“I put my heart and my soul into my work, and lost my mind in the process.”
— Vincent Van Gogh
Visual artwork tends to be the translation and expression of raw emotion onto a canvas. Throughout history mental illnesses have been projected through artwork, by many renowned artists. Three of the most prominent artists whose mental illnesses have been displayed through their artwork is that of Pablo Picasso, Vincent Van Gogh, and Edvard Munch. All three artists suffered some degree of bipolar disorder, anxiety, and hallucinations. To understand the strong correlation between mental illness and creativity in artwork, one must explore mental illness and their effects, examples of mental illnesses projected through artwork, and lastly the healing abilities that creativity in art has on the brain.
In order to understand how artwork and mental illnesses are correlated, one must understand the parts of the brain impacted by mental disorders. Focusing specifically on bipolar disorder, this illness targets the thalamus, amygdala, and hypothalamus regions of the brain. The thalamus region controls sensory information, most importantly the senses used expressed through artwork. The amygdala controls emotions and motivation, which is demonstrated through Pablo Picasso’s artwork during his “Blue Period,” which will be expanded on later in this post. Lastly, the brain’s hypothalamus is the center for expression of emotions, which are activated when viewing artwork. A study conducted at Emory University School of Medicine researched the, “the movements and state of the brain whilst exposed to art.” According to the study, participants observed the paintings of prominent painters such as Monet, Van Gogh, and other artists more intensely stimulates the brain’s “reward system” relative to the brain’s behavior that appears when viewing images of related subjects.
This graph represents the correlation between mental illness and creativity spikes, supporting the point that creativity demonstrates a correlation with mental illness.
An important example of how mental illness influenced artwork is that of Pablo Picasso, which can directly be seen through the different stages of his career and style of artwork, more specifically the colors of his artwork. The ‘Blue Period’ of Picasso’s art career occurred between 1901 to 1904, where blue and colder colors depicted his literal emotion of feeling blue, as he experienced depressive episodes, desperation, and hopelessness. This period soon after gave rise to the ‘Rose Period’ between 1904 to 1906. During this period, colors melted from blue to softer, warm pink palette colors. The transition between the darkness and his life to light and brightness.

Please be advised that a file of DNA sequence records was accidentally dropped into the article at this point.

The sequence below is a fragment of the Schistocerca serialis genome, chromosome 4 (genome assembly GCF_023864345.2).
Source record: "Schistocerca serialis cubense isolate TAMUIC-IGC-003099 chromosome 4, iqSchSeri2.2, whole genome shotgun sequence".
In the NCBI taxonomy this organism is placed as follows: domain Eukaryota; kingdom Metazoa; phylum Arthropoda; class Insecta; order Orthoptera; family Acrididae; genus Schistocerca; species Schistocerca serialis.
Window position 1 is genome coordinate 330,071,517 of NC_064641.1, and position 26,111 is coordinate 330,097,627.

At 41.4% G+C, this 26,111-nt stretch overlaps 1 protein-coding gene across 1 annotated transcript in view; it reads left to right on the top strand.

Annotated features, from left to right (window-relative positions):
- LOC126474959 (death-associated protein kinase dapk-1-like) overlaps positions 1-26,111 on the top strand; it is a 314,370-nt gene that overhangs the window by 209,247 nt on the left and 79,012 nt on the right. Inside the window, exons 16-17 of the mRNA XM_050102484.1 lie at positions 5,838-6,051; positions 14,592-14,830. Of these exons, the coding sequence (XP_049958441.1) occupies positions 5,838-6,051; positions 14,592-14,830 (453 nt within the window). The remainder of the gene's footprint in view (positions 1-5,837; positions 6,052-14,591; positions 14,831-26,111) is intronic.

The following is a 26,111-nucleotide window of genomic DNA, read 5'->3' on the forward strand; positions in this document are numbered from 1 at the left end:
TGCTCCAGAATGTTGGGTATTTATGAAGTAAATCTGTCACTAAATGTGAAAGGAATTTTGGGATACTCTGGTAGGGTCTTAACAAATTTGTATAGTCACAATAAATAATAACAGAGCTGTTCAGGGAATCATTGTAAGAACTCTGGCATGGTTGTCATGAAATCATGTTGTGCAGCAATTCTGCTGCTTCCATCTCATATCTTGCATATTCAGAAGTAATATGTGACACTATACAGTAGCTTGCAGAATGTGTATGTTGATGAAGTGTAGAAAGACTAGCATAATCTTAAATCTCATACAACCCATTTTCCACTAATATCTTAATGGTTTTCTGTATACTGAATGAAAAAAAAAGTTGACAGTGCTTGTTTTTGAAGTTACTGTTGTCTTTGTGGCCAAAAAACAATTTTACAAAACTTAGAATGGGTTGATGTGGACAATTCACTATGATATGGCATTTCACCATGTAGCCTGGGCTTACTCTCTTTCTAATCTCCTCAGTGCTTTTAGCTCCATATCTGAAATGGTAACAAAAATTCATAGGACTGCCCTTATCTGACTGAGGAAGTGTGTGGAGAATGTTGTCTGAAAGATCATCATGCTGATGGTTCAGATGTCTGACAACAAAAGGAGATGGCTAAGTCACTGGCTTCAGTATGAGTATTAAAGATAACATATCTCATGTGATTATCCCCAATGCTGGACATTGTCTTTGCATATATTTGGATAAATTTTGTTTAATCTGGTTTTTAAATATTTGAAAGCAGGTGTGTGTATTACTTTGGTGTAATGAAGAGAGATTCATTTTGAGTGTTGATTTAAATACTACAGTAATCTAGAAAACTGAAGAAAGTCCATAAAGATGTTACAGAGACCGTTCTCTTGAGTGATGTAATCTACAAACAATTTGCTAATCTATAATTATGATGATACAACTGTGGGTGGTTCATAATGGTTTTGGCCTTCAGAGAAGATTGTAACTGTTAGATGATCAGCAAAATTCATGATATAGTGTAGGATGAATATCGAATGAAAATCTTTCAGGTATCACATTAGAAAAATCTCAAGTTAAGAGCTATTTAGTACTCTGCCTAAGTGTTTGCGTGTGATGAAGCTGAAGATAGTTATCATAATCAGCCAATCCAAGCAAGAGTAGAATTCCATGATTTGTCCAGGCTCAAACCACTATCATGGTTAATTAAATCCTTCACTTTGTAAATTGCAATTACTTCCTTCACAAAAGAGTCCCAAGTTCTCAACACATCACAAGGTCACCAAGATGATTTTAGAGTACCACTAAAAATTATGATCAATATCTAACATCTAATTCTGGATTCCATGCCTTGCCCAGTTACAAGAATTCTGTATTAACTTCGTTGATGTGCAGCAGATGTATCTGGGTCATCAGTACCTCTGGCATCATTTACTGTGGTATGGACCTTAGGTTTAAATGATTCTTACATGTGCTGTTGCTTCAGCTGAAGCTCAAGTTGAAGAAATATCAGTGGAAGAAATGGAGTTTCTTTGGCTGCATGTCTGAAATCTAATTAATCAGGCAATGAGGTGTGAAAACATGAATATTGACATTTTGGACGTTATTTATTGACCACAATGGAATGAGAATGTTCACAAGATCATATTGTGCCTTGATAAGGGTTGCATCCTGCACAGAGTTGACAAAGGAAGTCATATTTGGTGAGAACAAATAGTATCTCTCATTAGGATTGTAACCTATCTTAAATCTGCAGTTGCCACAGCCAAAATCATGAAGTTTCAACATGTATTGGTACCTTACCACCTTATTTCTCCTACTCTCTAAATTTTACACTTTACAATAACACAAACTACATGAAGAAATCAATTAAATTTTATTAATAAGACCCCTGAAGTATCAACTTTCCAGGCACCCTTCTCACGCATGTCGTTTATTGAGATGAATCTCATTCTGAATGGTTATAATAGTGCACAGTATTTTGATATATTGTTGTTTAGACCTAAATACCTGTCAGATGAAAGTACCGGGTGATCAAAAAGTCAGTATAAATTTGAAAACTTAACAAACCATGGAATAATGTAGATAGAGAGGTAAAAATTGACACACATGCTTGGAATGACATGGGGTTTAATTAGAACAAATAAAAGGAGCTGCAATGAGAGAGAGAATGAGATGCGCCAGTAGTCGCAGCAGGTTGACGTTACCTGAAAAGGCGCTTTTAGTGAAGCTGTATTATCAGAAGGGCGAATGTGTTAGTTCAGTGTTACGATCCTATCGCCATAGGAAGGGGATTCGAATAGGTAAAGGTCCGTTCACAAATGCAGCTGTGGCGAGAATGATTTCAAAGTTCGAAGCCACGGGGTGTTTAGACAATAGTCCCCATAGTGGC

Recent research from Harvard University has demonstrated that art has the capacity for healing powers. One can assume that these healing powers assisted artists such as Pablo Picasso during their bipolar episodes. Art as a medicine allows individuals to connect with the world in a means that they are able to express themselves through. According to Megan Carleton, a Harvard Art Therapist in the article, “Studies have shown that expressing themselves through art can help people with depression, anxiety, or cancer, too. And doing so has been linked to improved memory, reasoning, and resilience in healthy older people”. Art is a universal language for raw emotions, in which we can communicate.
All in all, the correlation between spiked creativity in artwork and mental illnesses has been questioned for years, yet the benefits are visible. Through understanding mental disorders and connecting them to artists throughout their painting careers, as well as drawing them back to the benefits of art for mental health, one can understand the influence that mental illnesses have upon artwork.
This is a painting that I created inspired by Bob Ross, when I was feeling sad. This painting represents my sadness projected onto this artwork.
Area of brain linked to bipolar disorder pinpointed. (2017, January 24). Retrieved
September 25, 2020, from https://www.sciencedaily.com/releases/2017/01/170124144000.htm
ArtDependence. (n.d.). The Early Picasso. Blue and Rose Period – Cultural
Highlight in 2019. Retrieved September 25, 2020, from https://artdependence.com/articles/the-early-picasso-blue-and-rose-period-cultural-highlight-in-2019/
Editorial, A., & Gotthardt, A. (2017, December 13). The Emotional Turmoil behind
Picasso’s Blue Period. Retrieved September 25, 2020, from https://www.artsy.net/article/artsy-editorial-emotional-turmoil-picassos-blue-period
Irregular: Bipolar Picasso. (2016, October 10). Retrieved September 25, 2020,
Must One Risk Madness to Achieve Genius? (n.d.). Retrieved September 25,
2020, from https://www.creativitypost.com/article/must_one_risk_madness_to_achieve_genius
Pedersen, T. (2018, August 08). Brain Feels Rewarded While Looking at Art.
Retrieved September 25, 2020, from https://psychcentral.com/news/2011/01/09/brain-feels-rewarded-while-looking-at-art/22415.html
Publishing, H. (n.d.). The healing power of art. Retrieved September 25, 2020,
Womer, F., Kalmar, J., Wang, F., & Blumberg, H. (2009, September 23). A Ventral
Prefrontal-Amygdala Neural System in Bipolar Disorder: A View from Neuroimaging Research. Retrieved September 25, 2020, from https://www.ncbi.nlm.nih.gov/pmc/articles/PMC2911239/